Every farm must have water to function. There are many quite different solutions to this problem from the point of view of crop-raising, from overhead sprinklers to underground drip irrigation, from canal irrigation to raised beds, from biodynamic double digging to hugelkultur. Each of these methods has its own positives and negatives, more importantly they each have a particular environment in which they are the best choice for that space. In areas where there is a kind of rolling topography and a good proportion of clay in the soil, the farm pond shines due to its ease of engineering. Where you have a watershed of two or more acres, you can build a sizable pond. It can be as simple (not easy: simple) as building a straight line dam from one rolling hill to the next.
After the successful completion of the pond’s construction, rain will soon begin to turn the dirty bowl-shaped depression into a beautiful life-giving watering hole. You will notice the grass around the pond accelerate it’s growth and glow a deeper shade of green indicating a higher water table and more available soil moisture. You will see a bog form at the upper end of the pond where the water is just slightly below the surface of the soil, giving a perfect place for brambles to thrive around it’s edges. You will also notice a bog forming below the dam, but this one will be more swampy, possibly giving way to a small above-ground stream running away from the pond behind it. The birds will begin to appear, and the four-legged animals as well, in very short order. They are constantly searching for water, and you have managed to hold some here: a miracle.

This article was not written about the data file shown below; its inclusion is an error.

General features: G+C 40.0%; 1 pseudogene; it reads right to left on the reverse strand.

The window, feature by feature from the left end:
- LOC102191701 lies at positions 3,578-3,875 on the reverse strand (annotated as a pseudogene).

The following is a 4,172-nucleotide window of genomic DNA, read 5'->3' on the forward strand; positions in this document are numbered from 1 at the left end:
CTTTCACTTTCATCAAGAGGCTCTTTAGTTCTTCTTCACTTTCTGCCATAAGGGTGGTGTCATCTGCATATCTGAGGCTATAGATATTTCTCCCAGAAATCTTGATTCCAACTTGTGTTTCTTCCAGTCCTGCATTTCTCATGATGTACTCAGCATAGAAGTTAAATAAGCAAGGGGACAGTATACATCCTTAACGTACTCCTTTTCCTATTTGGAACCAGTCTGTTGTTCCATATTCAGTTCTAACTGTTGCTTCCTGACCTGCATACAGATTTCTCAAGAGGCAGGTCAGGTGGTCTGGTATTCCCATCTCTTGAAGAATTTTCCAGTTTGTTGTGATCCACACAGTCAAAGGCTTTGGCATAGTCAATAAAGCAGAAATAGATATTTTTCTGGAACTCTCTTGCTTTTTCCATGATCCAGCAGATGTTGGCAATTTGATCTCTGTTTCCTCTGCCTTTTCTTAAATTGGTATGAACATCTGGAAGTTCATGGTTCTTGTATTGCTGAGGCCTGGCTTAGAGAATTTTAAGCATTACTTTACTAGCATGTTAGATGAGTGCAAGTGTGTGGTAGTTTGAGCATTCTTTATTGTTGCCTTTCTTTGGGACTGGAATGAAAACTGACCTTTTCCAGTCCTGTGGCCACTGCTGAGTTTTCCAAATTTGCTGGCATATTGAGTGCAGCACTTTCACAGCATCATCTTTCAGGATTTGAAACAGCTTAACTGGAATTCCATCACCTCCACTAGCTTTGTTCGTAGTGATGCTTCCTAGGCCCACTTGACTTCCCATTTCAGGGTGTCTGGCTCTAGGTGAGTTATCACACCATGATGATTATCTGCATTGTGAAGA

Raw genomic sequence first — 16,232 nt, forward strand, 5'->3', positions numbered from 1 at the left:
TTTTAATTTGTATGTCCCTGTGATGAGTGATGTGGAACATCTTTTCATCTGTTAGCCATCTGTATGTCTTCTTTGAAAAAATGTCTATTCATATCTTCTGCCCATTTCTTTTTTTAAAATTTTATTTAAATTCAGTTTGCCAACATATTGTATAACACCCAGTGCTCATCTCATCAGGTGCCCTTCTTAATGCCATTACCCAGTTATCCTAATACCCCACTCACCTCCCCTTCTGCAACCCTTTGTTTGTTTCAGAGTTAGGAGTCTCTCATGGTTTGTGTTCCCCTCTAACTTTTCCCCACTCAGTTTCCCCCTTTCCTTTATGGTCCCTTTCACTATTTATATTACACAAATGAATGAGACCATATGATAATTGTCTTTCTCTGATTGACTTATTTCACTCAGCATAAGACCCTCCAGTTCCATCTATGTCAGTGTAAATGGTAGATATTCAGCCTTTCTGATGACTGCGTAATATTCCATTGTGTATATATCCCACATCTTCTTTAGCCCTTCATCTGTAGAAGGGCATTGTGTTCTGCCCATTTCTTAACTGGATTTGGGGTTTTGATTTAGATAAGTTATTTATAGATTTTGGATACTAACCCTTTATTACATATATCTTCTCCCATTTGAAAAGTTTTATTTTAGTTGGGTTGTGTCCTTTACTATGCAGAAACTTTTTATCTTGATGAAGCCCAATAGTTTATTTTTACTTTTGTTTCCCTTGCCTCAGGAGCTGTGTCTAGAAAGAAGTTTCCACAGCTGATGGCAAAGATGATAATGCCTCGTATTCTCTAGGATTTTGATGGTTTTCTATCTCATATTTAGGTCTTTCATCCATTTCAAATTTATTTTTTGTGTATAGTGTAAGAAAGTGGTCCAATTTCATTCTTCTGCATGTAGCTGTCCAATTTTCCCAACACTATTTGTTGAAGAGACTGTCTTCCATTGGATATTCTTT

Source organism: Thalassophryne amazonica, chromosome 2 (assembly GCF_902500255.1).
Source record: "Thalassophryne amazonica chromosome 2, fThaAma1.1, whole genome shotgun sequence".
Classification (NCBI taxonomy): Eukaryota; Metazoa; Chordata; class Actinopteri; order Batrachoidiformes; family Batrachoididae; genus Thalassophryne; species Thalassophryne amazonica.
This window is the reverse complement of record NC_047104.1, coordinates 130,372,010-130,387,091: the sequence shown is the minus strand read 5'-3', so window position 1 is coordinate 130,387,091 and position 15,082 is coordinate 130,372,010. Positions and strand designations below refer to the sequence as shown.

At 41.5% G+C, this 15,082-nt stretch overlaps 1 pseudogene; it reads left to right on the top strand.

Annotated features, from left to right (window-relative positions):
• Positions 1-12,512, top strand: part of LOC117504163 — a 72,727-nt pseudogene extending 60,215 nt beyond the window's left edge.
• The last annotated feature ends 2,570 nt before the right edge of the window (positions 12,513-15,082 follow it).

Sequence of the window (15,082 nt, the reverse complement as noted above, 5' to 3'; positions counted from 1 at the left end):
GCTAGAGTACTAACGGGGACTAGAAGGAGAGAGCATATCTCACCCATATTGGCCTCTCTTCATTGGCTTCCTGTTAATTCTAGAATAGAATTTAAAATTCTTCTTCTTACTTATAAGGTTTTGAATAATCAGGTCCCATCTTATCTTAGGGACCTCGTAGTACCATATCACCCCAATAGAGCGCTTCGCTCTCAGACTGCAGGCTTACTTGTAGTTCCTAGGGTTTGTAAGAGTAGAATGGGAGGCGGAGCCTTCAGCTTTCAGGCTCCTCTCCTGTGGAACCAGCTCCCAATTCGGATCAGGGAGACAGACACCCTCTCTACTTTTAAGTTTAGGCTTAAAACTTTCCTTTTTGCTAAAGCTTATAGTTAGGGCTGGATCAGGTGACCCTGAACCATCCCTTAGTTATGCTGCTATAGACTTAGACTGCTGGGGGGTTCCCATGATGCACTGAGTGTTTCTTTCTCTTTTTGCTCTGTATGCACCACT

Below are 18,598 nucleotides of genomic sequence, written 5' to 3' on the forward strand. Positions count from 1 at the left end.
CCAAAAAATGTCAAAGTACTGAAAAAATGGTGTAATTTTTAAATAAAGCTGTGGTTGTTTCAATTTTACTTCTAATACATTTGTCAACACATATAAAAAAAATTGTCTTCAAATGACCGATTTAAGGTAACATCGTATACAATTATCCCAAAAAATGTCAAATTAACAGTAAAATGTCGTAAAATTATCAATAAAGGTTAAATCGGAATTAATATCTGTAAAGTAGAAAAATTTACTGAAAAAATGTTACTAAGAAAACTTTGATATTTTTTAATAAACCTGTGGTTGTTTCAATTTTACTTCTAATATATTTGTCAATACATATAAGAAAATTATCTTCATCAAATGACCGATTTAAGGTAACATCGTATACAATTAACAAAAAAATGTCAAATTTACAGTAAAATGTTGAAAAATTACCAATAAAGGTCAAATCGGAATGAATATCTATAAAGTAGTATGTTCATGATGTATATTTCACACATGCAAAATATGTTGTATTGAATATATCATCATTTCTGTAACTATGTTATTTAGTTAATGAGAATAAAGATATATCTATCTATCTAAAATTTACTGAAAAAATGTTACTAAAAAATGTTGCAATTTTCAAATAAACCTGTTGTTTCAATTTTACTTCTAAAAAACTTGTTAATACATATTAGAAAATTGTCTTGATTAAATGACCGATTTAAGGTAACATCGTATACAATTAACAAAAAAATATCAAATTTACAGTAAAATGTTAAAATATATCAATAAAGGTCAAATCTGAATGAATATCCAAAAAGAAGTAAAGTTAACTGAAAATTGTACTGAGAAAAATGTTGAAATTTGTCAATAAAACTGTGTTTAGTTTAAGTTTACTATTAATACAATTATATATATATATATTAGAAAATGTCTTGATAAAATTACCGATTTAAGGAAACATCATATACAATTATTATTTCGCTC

A quarter-acre pond averaging four feet deep can hold around three hundred twenty-five thousand gallons of water (325,000 gallons). THREE HUNDRED TWENTY-FIVE THOUSAND GALLONS of fresh, clean water. On that note I end this post.